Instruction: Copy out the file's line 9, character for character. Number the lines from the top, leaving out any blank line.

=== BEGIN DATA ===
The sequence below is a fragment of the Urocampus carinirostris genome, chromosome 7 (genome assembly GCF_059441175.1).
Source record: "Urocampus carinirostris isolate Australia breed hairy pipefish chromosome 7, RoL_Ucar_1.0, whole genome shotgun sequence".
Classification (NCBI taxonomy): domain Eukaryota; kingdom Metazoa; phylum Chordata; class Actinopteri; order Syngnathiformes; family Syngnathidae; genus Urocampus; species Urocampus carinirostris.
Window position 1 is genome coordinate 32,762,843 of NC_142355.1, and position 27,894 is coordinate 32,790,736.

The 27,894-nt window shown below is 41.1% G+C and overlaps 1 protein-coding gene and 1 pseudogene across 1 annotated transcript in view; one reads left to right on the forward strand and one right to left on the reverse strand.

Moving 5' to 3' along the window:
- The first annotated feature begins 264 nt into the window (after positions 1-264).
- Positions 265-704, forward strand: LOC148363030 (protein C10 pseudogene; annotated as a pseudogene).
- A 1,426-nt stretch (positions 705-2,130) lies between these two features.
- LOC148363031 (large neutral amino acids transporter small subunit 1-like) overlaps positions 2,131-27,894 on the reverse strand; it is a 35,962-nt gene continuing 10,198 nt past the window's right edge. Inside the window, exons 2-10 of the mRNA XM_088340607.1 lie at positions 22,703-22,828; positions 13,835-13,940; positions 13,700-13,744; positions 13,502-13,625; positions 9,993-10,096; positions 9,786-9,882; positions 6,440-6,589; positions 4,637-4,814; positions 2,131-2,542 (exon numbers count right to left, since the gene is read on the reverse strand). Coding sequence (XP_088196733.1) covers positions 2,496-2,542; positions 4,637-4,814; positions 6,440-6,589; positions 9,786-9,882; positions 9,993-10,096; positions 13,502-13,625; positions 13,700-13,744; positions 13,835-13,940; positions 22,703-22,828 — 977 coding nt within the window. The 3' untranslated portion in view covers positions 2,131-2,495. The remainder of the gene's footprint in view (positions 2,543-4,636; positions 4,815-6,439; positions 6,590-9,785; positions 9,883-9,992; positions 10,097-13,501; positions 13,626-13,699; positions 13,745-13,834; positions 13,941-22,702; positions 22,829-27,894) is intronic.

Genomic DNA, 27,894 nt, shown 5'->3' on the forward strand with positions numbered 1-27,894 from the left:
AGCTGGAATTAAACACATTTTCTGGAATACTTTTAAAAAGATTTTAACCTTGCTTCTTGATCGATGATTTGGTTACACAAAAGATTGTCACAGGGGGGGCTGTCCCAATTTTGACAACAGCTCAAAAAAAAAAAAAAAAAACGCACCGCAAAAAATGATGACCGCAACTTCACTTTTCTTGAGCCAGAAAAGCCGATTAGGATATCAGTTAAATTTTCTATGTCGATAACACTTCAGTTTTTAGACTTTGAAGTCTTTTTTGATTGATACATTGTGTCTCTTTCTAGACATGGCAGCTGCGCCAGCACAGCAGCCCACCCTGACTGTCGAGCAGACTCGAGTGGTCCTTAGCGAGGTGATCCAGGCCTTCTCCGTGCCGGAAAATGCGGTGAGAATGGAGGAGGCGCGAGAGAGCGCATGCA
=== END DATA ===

- A 1,426-nt stretch (positions 705-2,130) lies between these two features.